Jay Rosenblatt is the director of the documentary short "When We Were Bullies," which has been nominated for an Academy Award.
Jay Rosenblatt is the director of the documentary short "When We Were Bullies," which has been nominated for an Academy Award.

S.F. filmmaker’s documentary on bullying incident nominated for Oscar

In the mid-1960s, Jay Rosenblatt and several of his fifth-grade classmates at Brooklyn’s P.S. 194 bullied a socially awkward peer named Dick. One day on the playground, they jumped and spat on him for talking in class and preventing an earlier dismissal, or so the rumor went. Their teacher later castigated the offending students, calling them “animals.”

Rosenblatt quickly forgot about the incident, grew up and moved to San Francisco to become a filmmaker. But an uncomfortable memory of that day resurfaced three decades later while he was working on a project about the travails of boyhood. After reconnecting with one of his classmates who remembered that day with Dick, Rosenblatt decided to track down others and make a documentary to try to understand what happened — and to process his own guilt over his involvement.

That film, “When We Were Bullies,” premiered at the Sundance Film Festival last year and was nominated earlier this month for an Oscar in the documentary short category. It can be seen beginning Feb. 25 as part of the Oscar-nominated short films programs at the Roxie in San Francisco and the Rafael in San Rafael.

“I felt very relieved,” Rosenblatt told J. about the moment he learned of the nomination, his first. “In some ways it felt like a culmination of a career of making shorts for the past 40 years.“ He described his campaign for the Oscars as “DIY,” that is, sans a budget and based entirely on word of mouth.

“When We Were Bullies” qualified for the Academy Awards by winning the grand jury award in its category at the Florida Film Festival. It is the only nominated short that has not yet been picked up by a distributor. “I’m hoping it sells now so I can make back some of the money I put into it,” Rosenblatt said.

During his career, Rosenblatt has made more than 30 films, most of them short documentaries. (He also works as the program director for the Jewish Film Institute, which puts on the San Francisco Jewish Film Festival and WinterFest, which runs Feb. 26 to March 6 this year.) “I would say a large percentage of my films are what I call collage essays,” he said. “I use a lot of archival footage and found footage.” Why shorts? “Since my films aren’t commissioned, I don’t have restrictions on length,” he explained. “They’re organic, and whatever they come out to be, that’s the length that they are.”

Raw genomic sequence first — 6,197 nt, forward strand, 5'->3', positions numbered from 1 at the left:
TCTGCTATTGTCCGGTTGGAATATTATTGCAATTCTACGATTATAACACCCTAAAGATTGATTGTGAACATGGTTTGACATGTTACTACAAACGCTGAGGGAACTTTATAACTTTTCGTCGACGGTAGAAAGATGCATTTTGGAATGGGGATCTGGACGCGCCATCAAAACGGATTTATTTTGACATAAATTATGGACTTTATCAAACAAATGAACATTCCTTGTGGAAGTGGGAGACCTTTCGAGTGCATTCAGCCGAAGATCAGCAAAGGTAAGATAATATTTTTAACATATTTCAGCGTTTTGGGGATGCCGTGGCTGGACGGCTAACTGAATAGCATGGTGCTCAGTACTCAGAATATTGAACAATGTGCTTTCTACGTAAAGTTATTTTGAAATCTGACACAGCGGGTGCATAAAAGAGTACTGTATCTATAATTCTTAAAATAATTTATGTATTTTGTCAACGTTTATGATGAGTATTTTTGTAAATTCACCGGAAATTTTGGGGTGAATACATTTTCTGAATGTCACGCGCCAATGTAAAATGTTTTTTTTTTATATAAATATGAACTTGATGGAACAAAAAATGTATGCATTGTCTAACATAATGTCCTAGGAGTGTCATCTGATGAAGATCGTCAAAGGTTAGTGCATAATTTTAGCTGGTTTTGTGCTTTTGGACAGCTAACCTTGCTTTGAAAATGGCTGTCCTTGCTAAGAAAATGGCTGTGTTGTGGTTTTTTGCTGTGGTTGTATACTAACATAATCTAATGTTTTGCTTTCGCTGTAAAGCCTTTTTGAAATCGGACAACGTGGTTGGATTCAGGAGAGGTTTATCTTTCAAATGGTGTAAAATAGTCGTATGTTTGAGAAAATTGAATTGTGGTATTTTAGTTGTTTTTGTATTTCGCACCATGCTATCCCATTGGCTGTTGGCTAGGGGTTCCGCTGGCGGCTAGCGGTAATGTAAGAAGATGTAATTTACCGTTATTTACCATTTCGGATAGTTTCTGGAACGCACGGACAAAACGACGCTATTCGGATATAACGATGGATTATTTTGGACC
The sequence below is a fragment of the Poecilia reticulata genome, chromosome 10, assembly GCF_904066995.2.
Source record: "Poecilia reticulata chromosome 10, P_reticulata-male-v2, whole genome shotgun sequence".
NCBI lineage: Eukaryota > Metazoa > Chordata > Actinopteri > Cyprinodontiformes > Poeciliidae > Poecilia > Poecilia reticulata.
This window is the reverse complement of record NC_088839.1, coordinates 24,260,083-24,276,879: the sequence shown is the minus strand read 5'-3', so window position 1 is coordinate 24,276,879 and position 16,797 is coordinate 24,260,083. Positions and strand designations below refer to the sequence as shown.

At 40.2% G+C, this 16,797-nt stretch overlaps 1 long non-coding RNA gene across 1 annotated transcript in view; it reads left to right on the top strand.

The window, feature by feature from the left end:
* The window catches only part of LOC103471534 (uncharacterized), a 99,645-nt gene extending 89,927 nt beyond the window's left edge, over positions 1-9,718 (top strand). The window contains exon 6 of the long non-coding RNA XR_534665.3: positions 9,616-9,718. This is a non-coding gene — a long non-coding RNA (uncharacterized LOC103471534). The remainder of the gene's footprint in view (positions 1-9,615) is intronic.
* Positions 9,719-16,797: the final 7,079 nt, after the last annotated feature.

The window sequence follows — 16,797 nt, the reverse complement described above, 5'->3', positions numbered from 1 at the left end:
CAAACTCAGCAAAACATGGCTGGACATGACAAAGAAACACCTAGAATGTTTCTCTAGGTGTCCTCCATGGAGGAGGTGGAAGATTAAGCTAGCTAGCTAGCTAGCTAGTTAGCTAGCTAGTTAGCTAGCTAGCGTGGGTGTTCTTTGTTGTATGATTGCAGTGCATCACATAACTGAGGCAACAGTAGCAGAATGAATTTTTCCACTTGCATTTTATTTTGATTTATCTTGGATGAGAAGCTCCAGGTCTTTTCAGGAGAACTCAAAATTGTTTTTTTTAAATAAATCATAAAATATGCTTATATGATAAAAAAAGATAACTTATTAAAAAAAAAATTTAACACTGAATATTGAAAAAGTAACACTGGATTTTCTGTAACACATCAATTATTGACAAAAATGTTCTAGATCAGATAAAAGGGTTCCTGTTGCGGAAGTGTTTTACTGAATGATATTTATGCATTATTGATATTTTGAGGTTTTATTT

In “When We Were Bullies,” which is 35 minutes long, Rosenblatt interviews his former classmates about their memories of Dick and the incident in question. Several express regret over how they behaved. “It was a different time, a different era,” one man says. “I’d apologize, and I have a lot more compassion for him.”

Rosenblatt also visits the school and meets with his fifth-grade teacher, Mrs. Bromberg, who is 92 at the time of filming and living in a senior residence in the Bronx. She provides some comic relief, telling Rosenblatt politely that she doesn’t think anyone will want to watch a film about bullying. “It could be possibly very tedious,” she says.

One of the more unique aspects of “When We Were Bullies” is its use of stop-motion animation, executed by Jeremy Rourke, in which Rosenblatt’s classmates are represented by cutouts from their fifth-grade class photo that move around the screen. Throughout the film, Dick’s name is bleeped and his photo is blurred.(Readers should watch the film to learn if Rosenblatt managed to get Dick to participate.)

“One of my goals was to make this very personal story as universal as possible,” Rosenblatt said.

The Oscars ceremony will be held March 27 in Los Angeles, and he said he plans to attend with his wife, Stephanie. “I wouldn’t miss it,” he said.

Andrew Esensten
Andrew Esensten

Andrew Esensten is the culture editor of J. Previously, he was a staff writer for the English-language edition of Haaretz based in Tel Aviv.